Although there is still a lot to discover, the skin microflora is fundamental in skin homeostasis. It participates in maintaining innate immunity and the barrier function. The bacterial ecosystem contributes to the clinical signs of some skin imbalances,” explained Audrey Guéniche, of L’Oréal, at the workshop organized by the French Society of Antioxidants (SFA) on the human microbiota, at the beginning of last November.

The epidermis generates antimicrobial lipids, peptides such as ß-defensins and cathelicidin, and receptors dedicated to the recognition of pathogens which, put together, form the skin’s innate immunity. The balance of the skin microbiota and the expression of the ecological conditions of the environment (temperature, pH, hormone concentrations in lipids or proteins, UV exposure, absence of light, type of mucous membrane, water concentration, etc.) are also essential to skin maintenance [1] .

Cosmetic actives

Suppliers of cosmetic actives that are interested in this field will study the skin microbiota from different angles. The first way to do it is directly inspired from the benefits of probiotics on the intestinal microflora (figure 1). It consists in the topical administration of these probiotics on the skin microflora.

Figure 1: Probiotics improve intestinal epithelial barrier homeostasis -...

Figure 1: Probiotics improve intestinal epithelial barrier homeostasis - Source: Greentech

Greentech has developed Bioltilys®, an active derived from the optimized fermentation of Lactobacillus pentosus, which improves the barrier function to maintain the beauty of the skin and help it recover its performance functions more quickly after aggressions. Lonza proposes ProSynergen™ DF, which is obtained by the fermentation of two bacterial strains (lactobacillus and ulkenia amoeboidea) grown simultaneously in a competitive environment, so that their active principles are overexpressed. It targets skins that are weakened by environmental factors by reinforcing their barrier function.

Finally, Silab has developed Indufence®, which is rich in purified alisma peptides, and offers a probiotic-like effect thanks to a mechanism that is similar to that of an active probiotic, and optimizes the skin’s natural immune functions without causing any inflammation.

The second way to study the skin microbiota is related to antimicrobial peptides. Ashland Care Specialties has thus developed Lipigenine™ biofunctional, a flaxseed extract that increases the in vitro and ex vivo expressions of ß-defensin and cathelicidin LL-37 from 50 % to 150 %, when tested on keratinocytes, 24 hours after a 1 % active topical application.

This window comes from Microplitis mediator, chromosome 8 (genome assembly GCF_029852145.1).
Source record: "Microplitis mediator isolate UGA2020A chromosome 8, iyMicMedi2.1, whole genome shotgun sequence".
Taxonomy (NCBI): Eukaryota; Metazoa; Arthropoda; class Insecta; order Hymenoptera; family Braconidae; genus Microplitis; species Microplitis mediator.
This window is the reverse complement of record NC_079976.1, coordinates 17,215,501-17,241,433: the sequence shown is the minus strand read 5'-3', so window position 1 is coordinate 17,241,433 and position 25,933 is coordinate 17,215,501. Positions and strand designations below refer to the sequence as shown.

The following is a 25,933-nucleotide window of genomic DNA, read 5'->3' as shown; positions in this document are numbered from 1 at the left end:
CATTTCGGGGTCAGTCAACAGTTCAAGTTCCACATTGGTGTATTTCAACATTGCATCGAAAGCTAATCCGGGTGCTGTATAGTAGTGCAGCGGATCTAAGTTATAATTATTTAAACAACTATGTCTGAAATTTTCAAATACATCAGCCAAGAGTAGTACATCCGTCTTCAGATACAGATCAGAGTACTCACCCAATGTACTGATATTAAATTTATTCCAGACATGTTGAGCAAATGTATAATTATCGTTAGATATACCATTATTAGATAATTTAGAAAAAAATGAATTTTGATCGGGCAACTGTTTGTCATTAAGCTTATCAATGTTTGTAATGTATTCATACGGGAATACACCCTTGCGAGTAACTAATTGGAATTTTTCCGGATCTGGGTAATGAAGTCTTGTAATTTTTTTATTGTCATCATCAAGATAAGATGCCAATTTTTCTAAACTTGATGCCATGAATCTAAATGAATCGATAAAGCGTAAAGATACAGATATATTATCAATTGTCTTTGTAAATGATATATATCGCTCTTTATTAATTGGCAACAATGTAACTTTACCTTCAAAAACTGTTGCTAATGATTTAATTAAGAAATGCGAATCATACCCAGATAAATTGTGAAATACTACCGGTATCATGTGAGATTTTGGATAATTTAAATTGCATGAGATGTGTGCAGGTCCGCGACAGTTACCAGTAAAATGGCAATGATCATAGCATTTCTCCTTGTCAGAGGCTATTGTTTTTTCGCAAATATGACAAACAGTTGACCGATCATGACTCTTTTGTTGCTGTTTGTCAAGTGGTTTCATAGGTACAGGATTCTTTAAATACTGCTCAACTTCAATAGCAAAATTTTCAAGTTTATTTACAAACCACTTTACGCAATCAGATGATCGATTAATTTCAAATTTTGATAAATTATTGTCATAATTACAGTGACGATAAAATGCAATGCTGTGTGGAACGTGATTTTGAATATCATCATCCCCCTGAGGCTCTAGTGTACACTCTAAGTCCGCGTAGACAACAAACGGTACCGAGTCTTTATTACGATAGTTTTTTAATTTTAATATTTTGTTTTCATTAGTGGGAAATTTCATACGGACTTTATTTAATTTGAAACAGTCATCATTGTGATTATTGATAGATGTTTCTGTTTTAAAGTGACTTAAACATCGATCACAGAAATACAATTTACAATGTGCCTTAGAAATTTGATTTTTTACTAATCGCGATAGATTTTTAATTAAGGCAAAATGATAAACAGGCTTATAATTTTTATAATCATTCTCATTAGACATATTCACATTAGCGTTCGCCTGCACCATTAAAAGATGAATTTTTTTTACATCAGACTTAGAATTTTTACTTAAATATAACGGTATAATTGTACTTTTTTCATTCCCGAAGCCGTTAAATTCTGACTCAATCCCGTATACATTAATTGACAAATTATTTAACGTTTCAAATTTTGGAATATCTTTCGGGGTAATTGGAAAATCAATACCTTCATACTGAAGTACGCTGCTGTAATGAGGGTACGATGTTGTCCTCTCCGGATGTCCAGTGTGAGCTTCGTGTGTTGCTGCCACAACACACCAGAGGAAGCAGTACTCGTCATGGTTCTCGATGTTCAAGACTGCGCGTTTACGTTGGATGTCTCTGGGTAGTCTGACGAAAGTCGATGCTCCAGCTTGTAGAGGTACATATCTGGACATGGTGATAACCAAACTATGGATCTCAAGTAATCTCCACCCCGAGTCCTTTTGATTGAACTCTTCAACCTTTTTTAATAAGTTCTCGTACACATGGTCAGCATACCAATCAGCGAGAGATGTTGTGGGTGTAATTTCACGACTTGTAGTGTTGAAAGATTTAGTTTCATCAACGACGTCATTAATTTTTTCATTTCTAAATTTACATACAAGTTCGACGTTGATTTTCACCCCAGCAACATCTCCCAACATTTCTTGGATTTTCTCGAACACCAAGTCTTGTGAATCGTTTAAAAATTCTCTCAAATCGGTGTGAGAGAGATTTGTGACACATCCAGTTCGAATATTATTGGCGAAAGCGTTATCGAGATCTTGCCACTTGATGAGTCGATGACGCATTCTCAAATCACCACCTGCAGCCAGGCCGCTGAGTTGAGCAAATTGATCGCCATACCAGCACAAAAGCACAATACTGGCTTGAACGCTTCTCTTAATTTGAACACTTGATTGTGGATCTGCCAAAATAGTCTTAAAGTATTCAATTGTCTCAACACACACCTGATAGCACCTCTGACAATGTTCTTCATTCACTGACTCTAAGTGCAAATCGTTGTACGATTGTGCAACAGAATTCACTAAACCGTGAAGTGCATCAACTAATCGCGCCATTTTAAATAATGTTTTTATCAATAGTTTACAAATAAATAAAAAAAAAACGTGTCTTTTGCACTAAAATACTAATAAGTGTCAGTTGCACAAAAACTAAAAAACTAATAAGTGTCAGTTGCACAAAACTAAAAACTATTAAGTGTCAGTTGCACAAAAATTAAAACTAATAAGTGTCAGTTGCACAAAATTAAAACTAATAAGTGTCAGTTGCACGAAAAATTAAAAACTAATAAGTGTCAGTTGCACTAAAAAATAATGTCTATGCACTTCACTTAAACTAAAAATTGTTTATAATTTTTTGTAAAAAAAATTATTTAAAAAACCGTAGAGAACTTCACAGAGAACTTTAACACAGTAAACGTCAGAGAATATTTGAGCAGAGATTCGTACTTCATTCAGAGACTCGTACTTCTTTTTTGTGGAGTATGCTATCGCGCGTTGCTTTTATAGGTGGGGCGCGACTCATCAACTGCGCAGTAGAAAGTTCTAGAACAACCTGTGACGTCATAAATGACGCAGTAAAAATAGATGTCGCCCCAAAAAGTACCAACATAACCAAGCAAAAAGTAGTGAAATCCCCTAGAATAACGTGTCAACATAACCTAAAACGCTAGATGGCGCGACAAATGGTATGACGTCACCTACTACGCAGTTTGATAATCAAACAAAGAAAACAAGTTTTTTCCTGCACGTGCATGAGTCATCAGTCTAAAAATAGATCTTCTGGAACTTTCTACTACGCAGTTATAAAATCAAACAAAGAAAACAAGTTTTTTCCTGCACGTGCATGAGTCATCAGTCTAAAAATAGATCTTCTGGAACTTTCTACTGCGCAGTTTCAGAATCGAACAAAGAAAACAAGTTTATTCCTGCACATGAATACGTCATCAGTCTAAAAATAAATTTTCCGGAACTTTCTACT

Exsymol has focused on cells and nerve endings that are involved in the expression of antimicrobial peptides, and which are particularly sensitive to ageing. Glutrapeptide® acts on the production of catestatin and chromogranin A. In addition, this active can inhibit the growth of staphylococcus aureus in culture media of nerve cells.

BASF Beauty Creations proposes Betapur™, an extract from boldo leaves which regulates the skin microflora by activating the synthesis of ß-defensin. When tested in vivo, it showed a reduction in the size of pores, imperfections and specific lesions of acne prone skins.

Lastly, Solabia has been present on this market for several years with Bioecolia®, a prebiotic glycan which protects hair and skin ecology sustainability. The active is obtained by a patented process of enzymatic biocatalysis. It presents a double activity, as it has a microbiological action with the selective stimulation of the beneficial saprophytic flora, to the detriment of opportunist flora, and a biological action, with the release of antimicrobial peptides by keratinocytes. It thus protects the skin’s ecosystem.

As more discoveries will be made, the skin’s microbiota ecosystem should play an increasingly significant role in cosmetics.